Friday, June 8th, 2012
The charts below show the relative strength of the ten S&P 500 sectors as well as the Dow Jones Transports relative to the S&P 500 over the last year. When the line is rising it indicates that the sector is outperforming the S&P 500, while a falling line indicates underperformance. We have also shaded each sector in red or green to indicate whether the sector has outperformed (green) or underperformed (red) the S&P 500 over the last year.
As shown in the chart, six sectors have outperformed the S&P 500 over the last year. Over the last twelve months, the S&P 500 has been led essentially by Consumer Discretionary, Technology, and Utilities, which have seen the greatest outperformance. On the downside, sectors that have been weighing on the market include Energy, Financials, Industrials, and Materials. Of these four sectors, the Materials sector has shown some signs of a bounce in recent days, but at this point we would need to see further outperformance before becoming more confident on the sector’s outlook.
With regards to the Dow Jones Transports, the sector has underperformed the S&P 500 over the last year, but in the last several weeks the sector’s relative strength has been slowly trending higher. This is no doubt due to the big drop in the price of oil, but for all you Dow theorists out there, it is a bullish trend.
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Tags: Amp, Bounce, Bullish Trend, Dow Jones, Downside, Industrials, Investment Group, Materials Sector, Nbsp, No Doubt, Outlook, Outperformance, Price Of Oil, Relative Strength, Sectors, Shaded Red, Signs, Theorists, Twelve Months
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Wednesday, April 25th, 2012
For Apple 2012 started with almost the same growth as 2011 started. Q1 2011 saw earnings growth of 92% and Q1 2012 saw growth of 94%. As the following revenue growth table shows, the pattern for the last twelve months has been very consistent:
Here are some notes:
- The iPad is growing at a faster rate than the iPhone and has achieved in two years what the iPhone took four.
- The iPhone grew units at nearly 90% and revenues at 85%. This is slightly below the quarterly average over the last two years of 99%
- The Mac showed significant weakness though the previous year’s Q1 had exceptionally high growth of 32%. The Mac still grew faster than the market and therefore gained share
- The iPod is declining consistently. Units showed a lesser decline than revenues as the average price dropped from $164 to $157.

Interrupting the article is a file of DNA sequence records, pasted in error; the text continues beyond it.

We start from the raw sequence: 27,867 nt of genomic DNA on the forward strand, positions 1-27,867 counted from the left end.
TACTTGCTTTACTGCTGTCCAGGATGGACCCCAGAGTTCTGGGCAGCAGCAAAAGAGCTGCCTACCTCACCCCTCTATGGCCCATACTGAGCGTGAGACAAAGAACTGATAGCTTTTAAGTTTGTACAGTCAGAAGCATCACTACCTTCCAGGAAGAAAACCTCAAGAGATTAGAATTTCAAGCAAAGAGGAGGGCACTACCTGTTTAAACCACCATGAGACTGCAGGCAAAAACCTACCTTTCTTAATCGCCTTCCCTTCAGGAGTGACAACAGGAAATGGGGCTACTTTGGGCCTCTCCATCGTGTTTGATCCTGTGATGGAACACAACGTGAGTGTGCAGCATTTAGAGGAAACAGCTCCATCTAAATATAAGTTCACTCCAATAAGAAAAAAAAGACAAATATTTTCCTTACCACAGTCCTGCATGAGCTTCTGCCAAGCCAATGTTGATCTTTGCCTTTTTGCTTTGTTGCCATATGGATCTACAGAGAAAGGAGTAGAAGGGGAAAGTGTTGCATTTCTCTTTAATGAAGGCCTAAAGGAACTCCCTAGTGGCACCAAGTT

- The iTunes store continues to grow very rapidly, reaching a new record level above $2.1 billion revenues
- Peripherals were weak with 11% growth but that may have something to do with lowered Mac sales
- Software had good quarter though not exceptional
- The top line grew at nearly 60% which is not exceptional but the bottom line grew at 94% which is above average
Overall, the company had a very good quarter and showed consistency, which, incidentally, implies predictability. The following graph shows the top and bottom lines in historical context with color coding matching the table above.
Tags: Bottom Line, Bottom Lines, Color Coding, Consistency, Earnings Growth, First Quarter, Graph, Historical Context, Ipad, Iphone, Itunes, Mac Sales, Peripherals, Predictability, Previous Year, Q1, Sales Software, Scorecard, Twelve Months
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Monday, January 24th, 2011
Although the silver price has declined by 11% over the past three weeks, tightness in the physical market continues as the metal is again in backwardation, i.e. the spot price is higher than the futures price.
James Turk of GoldMoney provided the following comments to King World News: “Silver is in backwardation which is an extremely important development. Backwardation happens regularly in most commodities, but it is rare in the precious metals.”
“Silver is in backwardation not just in the short-term, this time it is extending twelve months forward! The last time this happened Eric was in January of 2009. Over the next few weeks silver rose from about $10.50 to $14.50, a roughly a 40% move higher. The key to understanding backwardation is that the price must rise to entice holders of physical metal to sell and accept a national currency in return. I think we can expect a similar event to repeat over the next few weeks.